Northwest of the Forbidden City lies an imperial garden dating back to the 11th Century. This is the 171-acre/68-hectar Beihai Park, our China Spree destination after the Forbidden City and our rickshaw ride to lunch. As always our guide Jim Mao was ever helpful in pointing out the sights and areas of interest.
Nearly half Beihai Park is taken up by a large lake. In the center of that lake is Qionghua Island, atop of which sits the famous White Dagoba, a Buddhist stupa built during the Ming Dynasty (1368-1644).
One of the first sights upon entering the park from the north is the colorful and impressive Nine-Dragon Wall built in 1756. This wall is made of bricks glazed in seven different color. It measures nearly 88 feet (27 meters) in length and stands nearly 16 feet (5 meters) high.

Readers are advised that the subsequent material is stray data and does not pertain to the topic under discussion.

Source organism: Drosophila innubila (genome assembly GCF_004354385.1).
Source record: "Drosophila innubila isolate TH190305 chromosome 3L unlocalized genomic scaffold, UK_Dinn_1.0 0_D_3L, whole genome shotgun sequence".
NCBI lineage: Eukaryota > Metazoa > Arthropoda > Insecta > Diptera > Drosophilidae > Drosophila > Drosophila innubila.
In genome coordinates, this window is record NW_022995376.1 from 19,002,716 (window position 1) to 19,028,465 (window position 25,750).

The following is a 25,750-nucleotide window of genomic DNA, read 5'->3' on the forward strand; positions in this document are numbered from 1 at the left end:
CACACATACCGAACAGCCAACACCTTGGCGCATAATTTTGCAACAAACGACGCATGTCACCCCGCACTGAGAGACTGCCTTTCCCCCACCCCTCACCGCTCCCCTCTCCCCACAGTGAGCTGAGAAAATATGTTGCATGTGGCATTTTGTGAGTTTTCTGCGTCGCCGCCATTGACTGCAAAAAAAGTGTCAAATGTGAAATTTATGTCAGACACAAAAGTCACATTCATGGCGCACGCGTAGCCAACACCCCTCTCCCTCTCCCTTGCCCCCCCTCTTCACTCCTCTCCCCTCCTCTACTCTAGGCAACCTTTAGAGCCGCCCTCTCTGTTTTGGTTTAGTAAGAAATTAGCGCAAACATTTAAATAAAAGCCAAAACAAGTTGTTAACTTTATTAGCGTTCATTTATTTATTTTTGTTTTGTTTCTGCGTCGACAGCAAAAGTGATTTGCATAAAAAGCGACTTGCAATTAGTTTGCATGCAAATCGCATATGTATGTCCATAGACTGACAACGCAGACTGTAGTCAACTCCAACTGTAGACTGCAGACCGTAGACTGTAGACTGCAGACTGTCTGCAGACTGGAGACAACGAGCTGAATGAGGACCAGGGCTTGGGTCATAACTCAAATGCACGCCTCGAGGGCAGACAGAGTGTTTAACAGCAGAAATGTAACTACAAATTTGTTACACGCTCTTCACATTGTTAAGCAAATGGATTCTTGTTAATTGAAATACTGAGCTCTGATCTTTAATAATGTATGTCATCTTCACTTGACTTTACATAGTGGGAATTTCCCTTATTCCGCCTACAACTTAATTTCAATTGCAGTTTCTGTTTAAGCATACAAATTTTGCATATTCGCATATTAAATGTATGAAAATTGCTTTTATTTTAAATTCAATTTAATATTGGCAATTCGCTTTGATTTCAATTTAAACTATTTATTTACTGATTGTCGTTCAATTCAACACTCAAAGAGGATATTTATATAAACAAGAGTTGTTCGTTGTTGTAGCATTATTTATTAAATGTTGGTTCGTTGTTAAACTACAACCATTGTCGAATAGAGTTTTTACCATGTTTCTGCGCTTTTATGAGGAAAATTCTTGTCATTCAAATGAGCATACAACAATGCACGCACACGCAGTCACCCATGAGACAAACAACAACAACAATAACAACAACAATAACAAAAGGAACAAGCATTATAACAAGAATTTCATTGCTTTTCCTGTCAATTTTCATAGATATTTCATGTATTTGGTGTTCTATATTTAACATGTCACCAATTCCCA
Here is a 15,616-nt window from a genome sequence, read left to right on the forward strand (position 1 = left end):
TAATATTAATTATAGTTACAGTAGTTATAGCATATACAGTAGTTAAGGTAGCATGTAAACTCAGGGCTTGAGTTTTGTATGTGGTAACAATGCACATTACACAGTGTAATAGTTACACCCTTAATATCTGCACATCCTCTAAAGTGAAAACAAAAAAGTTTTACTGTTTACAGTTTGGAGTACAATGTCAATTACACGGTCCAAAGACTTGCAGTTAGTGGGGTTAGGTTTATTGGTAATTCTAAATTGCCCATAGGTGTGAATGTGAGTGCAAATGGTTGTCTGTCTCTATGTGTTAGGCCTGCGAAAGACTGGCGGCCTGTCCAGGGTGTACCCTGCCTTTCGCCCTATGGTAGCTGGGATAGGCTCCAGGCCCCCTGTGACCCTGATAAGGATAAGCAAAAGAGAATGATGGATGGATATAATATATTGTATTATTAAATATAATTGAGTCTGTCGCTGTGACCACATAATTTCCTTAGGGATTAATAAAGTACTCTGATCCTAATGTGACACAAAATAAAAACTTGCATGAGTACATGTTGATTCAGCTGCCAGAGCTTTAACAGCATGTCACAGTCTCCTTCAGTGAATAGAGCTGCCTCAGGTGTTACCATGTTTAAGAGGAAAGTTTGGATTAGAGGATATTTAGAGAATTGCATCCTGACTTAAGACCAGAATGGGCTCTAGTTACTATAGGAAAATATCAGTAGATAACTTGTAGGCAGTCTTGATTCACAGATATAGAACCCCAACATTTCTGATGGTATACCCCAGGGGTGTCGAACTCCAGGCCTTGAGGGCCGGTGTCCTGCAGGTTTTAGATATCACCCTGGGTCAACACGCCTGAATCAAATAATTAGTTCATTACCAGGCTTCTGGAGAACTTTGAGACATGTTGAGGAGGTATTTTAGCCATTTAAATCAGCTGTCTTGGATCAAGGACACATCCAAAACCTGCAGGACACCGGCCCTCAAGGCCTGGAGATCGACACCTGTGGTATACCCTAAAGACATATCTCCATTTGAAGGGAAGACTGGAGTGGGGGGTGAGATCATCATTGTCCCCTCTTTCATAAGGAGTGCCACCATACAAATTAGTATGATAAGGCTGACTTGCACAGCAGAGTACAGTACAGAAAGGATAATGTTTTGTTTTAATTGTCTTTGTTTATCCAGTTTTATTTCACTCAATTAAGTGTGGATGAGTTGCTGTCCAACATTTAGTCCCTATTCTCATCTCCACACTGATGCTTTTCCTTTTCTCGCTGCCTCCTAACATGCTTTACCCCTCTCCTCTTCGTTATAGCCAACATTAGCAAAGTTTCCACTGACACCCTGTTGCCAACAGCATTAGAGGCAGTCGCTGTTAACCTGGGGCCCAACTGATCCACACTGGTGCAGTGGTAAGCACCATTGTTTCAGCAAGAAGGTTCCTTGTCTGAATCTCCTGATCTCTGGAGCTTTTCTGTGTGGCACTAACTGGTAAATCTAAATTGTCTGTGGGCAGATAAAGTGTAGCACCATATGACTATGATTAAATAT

Each of the nine playful dragons is depicted cavorting in the clouds while playing with a pearl. It appears that the mythical dragon has quite a place in Chinese culture.
Most of our time in Beihai Park was spent along the north shore of the lake. As you travel around this portion of the lake you’ll stumble across some really great photo opportunities.
One of the more colorful sights in this area is the Five-Dragon Pavilions — a set of five pavilions interconnected by a series of stone zigzag bridges. The bridges form a V-shape, so two are hidden from view in the photograph below. The largest of the five pavilions is the middle one (on the right side of the photo), and it’s the only one with a round roof peak.
Photographically Beihai Park is definitely worth the stop. I’ll have more on this imperial garden on Wednesday, and it’ll also be the subject of Fun Photo Friday.